Philippe Demart, Yves Weber, Christophe Demart and Pierre Christen will celebrate the release of Autumn Sweater’s “Car Park” album at Rotondes on 26 October
Autumn Sweater’s Christophe Demart and Pierre Christen talk about long player “Car Park” and how the band has developed.
Some three years after releasing their 6-track demo EP “First Session”, local indie pop band Autumn Sweater will unveil “Car Park” with a special show next week. Sitting in the Buvette bar at Rotondes, the venue they will play on 26 October, Christophe Demart and Pierre Christen are managing to look relaxed. The drummer and guitarist respectively (they both also sing) prove to be eloquent and self-deprecating--two essential qualities for an interview with any artist--yet quietly confident about the album and the upcoming concert.
They are no strangers to Rotondes. It was here that Autumn Sweater made their debut live performance in the summer of 2016 as part of the Congés Annulés line up. And they have engaged the services of one of the Rotondes' bookers and guitarist with hugely successful local band Mutiny On The Bounty, Nicolas Przeor to play at the album launch. “When we started, we thought if we get people like Nicolas or AperoTom [Delano’s favourite indie nerd DJ] on our side, then we know we’re doing the right thing,” says Christophe. In addition, singer-songwriter Bartelby Delicate, Julien Hübsch from The Choppy Bumpy Peaches, Jamie Reinert and rapper Nicool will also join the band on stage.
Since releasing the “Second Session”, comprising 8 tracks, in April 2017, the band has been quietly gearing up for the full-fledged album at the behest of friends and fans. “They kept asking when we would start doing something real,” says Christophe. Finding enough material for the 12 tracks on “Car Park” proved unproblematic.
“By the time we decided we were going to record a proper album, we already had half the songs. For the rest we focused on writing material that was more coherent, that would steer towards a concept…,” says Pierre. Christophe is quick to complete the sentence “…without ever really defining it,” he says. The 12 tracks on the album are packed with harmonious guitar-based pop. The title, inspired from when the quartet used to meet in the car park prior to band rehearsals at the Rockhal, is also a play on the two different sides of the vinyl release--the “car” side contains the louder and faster songs, they explain, while the “park” songs are softer with slower melodies and more laid back.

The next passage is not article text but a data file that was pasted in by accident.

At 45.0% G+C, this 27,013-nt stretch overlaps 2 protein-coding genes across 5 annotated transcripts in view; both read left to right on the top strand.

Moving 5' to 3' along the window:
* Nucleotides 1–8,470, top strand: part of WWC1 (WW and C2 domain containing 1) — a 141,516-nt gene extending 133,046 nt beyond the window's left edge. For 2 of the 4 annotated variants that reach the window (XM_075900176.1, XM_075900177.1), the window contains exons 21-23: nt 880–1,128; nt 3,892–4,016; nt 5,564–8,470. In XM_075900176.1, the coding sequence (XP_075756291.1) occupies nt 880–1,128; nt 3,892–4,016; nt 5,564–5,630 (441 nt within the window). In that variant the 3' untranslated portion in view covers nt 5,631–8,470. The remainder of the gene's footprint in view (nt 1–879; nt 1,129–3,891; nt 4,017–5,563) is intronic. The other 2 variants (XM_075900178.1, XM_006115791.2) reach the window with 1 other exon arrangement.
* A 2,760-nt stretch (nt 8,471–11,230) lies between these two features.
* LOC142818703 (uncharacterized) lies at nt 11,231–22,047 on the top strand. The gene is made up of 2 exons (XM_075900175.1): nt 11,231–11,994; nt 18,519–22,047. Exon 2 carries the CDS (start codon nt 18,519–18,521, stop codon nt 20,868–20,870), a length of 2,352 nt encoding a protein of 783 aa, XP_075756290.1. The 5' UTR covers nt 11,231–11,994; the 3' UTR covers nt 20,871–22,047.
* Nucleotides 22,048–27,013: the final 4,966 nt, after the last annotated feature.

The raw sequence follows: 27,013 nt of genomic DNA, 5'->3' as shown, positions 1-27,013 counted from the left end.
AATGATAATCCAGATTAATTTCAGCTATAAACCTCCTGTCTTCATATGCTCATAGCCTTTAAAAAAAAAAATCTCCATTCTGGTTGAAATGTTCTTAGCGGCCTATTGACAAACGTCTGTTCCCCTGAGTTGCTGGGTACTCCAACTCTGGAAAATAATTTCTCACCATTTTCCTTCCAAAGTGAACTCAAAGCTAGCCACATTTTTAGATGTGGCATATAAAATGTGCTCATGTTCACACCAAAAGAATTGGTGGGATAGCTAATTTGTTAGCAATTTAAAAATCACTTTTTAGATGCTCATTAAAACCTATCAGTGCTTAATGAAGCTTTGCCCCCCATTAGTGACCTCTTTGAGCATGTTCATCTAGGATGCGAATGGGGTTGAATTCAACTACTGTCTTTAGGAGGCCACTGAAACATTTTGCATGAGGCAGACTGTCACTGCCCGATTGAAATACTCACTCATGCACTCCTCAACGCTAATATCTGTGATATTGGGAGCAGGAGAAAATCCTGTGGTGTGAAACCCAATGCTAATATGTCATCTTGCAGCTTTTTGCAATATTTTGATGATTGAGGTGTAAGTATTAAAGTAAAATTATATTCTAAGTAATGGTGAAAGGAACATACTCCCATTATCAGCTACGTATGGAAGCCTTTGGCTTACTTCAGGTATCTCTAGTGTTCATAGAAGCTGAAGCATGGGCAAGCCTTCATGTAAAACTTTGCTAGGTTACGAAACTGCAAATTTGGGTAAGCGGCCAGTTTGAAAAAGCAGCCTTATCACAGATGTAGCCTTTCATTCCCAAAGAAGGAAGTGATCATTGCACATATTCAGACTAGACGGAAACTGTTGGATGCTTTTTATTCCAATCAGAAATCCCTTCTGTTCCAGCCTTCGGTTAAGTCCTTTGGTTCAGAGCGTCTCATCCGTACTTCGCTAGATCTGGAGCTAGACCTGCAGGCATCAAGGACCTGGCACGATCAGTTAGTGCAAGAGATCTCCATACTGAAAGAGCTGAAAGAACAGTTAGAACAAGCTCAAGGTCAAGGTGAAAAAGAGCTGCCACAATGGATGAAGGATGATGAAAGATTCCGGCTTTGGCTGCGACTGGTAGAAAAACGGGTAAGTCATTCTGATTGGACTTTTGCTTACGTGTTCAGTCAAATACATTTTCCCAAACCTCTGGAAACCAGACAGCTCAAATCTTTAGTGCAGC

Christophe and Pierre are two of the band’s three songwriters, alongside Christophe’s brother Philippe, who also plays guitar and sings (the quartet is completed by bass player Yves Weber). It is a set up that makes for an interesting dynamic, no doubt. “There is a sense of positive competition that pushes you,” says Christophe. “We all listen to different types of music,” adds Pierre. “There are certain similarities, and we each feel we want a certain style of song. So, the best way to go about it is to write individually.” Philippe tends to write the slower, quieter songs, Pierre can be relied upon for songs that are “about three times faster”, while Christophe’s output is down the middle. Check out for yourselves by listening to the tracks already culled from the album – ‘Drinks’ (written by Christophe) and ‘7/11’ (by Pierre).
Lyrically, the songs seem to focus on the mundaneness and minutiae of everyday life. “We all enjoy having long conversations about trivial things. I think if we sang a political song, it would not sound quite as convincing,” Pierre explains. “We’re not really a rock’n’roll band, we’re all homeowners.” Christophe reckons that writing about unfamiliar subjects would lead him to use stereotypical metaphors. In any case, he says, the average listener is someone they rarely think of. “Listeners for us are the other members of the band, or people we know well. We’re just very simple guys who write about very simple things.”
The result is proper pop songs, short and with punchy melodies. “We paid more attention to that when writing songs for the album,” says Pierre. “We wanted to keep the songs short. Three minutes is a very good average.” Christophe admits that at their root they are all pop songs. “It’s important to make songs that get stuck in your head, ideally. They are on point.”